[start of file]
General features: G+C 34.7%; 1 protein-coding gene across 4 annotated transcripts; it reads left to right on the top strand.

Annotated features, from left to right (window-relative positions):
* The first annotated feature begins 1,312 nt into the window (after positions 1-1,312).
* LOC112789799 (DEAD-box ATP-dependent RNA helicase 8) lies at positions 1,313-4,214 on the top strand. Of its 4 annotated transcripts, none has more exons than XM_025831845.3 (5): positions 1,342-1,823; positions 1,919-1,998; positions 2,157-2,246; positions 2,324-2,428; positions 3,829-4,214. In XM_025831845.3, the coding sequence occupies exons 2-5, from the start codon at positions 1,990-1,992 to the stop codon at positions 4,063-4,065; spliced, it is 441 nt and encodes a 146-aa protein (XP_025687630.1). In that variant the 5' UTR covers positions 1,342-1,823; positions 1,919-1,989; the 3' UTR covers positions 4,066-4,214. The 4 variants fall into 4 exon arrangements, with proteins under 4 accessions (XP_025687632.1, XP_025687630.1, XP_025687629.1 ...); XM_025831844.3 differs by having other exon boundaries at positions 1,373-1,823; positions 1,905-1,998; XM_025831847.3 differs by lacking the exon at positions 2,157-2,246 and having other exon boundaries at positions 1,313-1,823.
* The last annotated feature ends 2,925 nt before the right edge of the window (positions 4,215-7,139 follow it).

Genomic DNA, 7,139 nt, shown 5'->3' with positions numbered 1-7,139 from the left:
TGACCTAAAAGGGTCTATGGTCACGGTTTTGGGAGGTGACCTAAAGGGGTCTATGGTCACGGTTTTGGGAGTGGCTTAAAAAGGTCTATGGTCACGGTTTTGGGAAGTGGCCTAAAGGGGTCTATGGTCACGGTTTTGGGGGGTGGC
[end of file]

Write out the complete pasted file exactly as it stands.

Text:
General features: G+C 34.7%; 1 protein-coding gene across 4 annotated transcripts; it reads left to right on the top strand.

Annotated features, from left to right (window-relative positions):
* The first annotated feature begins 1,312 nt into the window (after positions 1-1,312).
* LOC112789799 (DEAD-box ATP-dependent RNA helicase 8) lies at positions 1,313-4,214 on the top strand. Of its 4 annotated transcripts, none has more exons than XM_025831845.3 (5): positions 1,342-1,823; positions 1,919-1,998; positions 2,157-2,246; positions 2,324-2,428; positions 3,829-4,214. In XM_025831845.3, the coding sequence occupies exons 2-5, from the start codon at positions 1,990-1,992 to the stop codon at positions 4,063-4,065; spliced, it is 441 nt and encodes a 146-aa protein (XP_025687630.1). In that variant the 5' UTR covers positions 1,342-1,823; positions 1,919-1,989; the 3' UTR covers positions 4,066-4,214. The 4 variants fall into 4 exon arrangements, with proteins under 4 accessions (XP_025687632.1, XP_025687630.1, XP_025687629.1 ...); XM_025831844.3 differs by having other exon boundaries at positions 1,373-1,823; positions 1,905-1,998; XM_025831847.3 differs by lacking the exon at positions 2,157-2,246 and having other exon boundaries at positions 1,313-1,823.
* The last annotated feature ends 2,925 nt before the right edge of the window (positions 4,215-7,139 follow it).

Genomic DNA, 7,139 nt, shown 5'->3' with positions numbered 1-7,139 from the left:
TGACCTAAAAGGGTCTATGGTCACGGTTTTGGGAGGTGACCTAAAGGGGTCTATGGTCACGGTTTTGGGAGTGGCTTAAAAAGGTCTATGGTCACGGTTTTGGGAAGTGGCCTAAAGGGGTCTATGGTCACGGTTTTGGGGGGTGGC